THE PRODUCTION FEAUTURES
Murazzano is a fat cheese, of short and medium maturation, which is obtained with the raw milk of the sheep of the Langa or with possible heat treatments.
The quantity is very limited and the family farms that produce it rarely exceed one hundred heads of sheep; on average they own ten or twenty.The color of the paste goes from milk white in the fresher version to straw yellow tending to darken with aging.
The shape is cylindrical, the paste is soft, but consistent and slightly grainy, with irregular eyes.
The taste is unmistakable, fine and balanced, with fresh hints reminiscent of the sweetness of sheep’s milk and the countless herbaceous essences typical of these hills.
The rind is soft and light and has intense scents that can evoke the sheep fleece. If aged, it takes on a more intense and spicy taste.Murazzano can also be produced in glass jars (the traditional Piedmontese “burnie”) and from this cheese is obtained Bruss, a delight of tradition: a thick spreadable, very spicy cream, preserved in hermetically sealed jars.
THE BEST PAIRINGS
Excellent with a slice of bread, seasoned with a drizzle of oil and pepper. Or to embellish salads and boiled vegetables.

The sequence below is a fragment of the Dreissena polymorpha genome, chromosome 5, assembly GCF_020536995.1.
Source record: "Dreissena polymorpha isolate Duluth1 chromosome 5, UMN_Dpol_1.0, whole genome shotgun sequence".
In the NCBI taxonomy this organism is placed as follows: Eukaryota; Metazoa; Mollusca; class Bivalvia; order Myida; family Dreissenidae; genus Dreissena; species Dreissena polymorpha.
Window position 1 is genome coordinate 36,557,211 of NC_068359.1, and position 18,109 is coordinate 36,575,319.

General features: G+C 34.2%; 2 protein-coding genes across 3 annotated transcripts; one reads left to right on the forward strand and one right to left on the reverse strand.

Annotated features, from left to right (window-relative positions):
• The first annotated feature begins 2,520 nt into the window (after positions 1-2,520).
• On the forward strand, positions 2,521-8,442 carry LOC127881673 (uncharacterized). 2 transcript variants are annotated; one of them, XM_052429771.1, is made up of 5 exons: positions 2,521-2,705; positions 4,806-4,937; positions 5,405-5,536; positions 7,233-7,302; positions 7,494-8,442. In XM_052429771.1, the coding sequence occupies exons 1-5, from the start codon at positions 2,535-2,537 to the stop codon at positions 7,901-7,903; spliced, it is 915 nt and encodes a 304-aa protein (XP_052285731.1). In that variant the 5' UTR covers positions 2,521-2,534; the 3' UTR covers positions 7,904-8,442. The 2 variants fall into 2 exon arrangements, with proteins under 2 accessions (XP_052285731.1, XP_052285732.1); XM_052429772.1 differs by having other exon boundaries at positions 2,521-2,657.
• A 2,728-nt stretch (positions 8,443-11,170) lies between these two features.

It is an essential element of some traditional dishes, such as timbale, potato ravioli and Murazzano omelette with hop tops, sformatini with spinach and Fassona fillet with Murazzano cream.
Also perfect as a filling of toasted buns.
Divine in the Bruss version on croutons and polenta concia.He prefers wines from the Langhe, such as Langhe Chardonnay, Favorita, Dolcetto di Dogliani and Barbera d’Alba.
WHAT ABOUT THE HISTORY OF MURAZZANO?
The Murazzano is the oldest Piedmontese cheese belonging to the Robiole typology.
Its history is linked to that of the Langa sheep, an autochthonous Piedmontese breed that for centuries has taken up residence on these hills and has guaranteed the survival of the proud and tenacious people of the Upper Langa, where the fruits of the land were very scarce.
Quoted by Pliny the Elder, it was once produced by women, who were in charge together with the old people to take the sheep to pasture and milk them and followed their sale. Women who, on market day, used to come together with their carts to the village of Murazzano, bringing their tume in baskets covered with squared sheets, to sell them to mediators who would then take them to the stores and restaurants of Turin.
After all, even our king of Italy, Vittorio Emanuele II, who loved hunting and villains more than politics, could not resist the impulse to venture on horseback in the wild woods, and he used to stop in the houses of the producers to be refreshed by local girls with a fresh and creamy Robiola.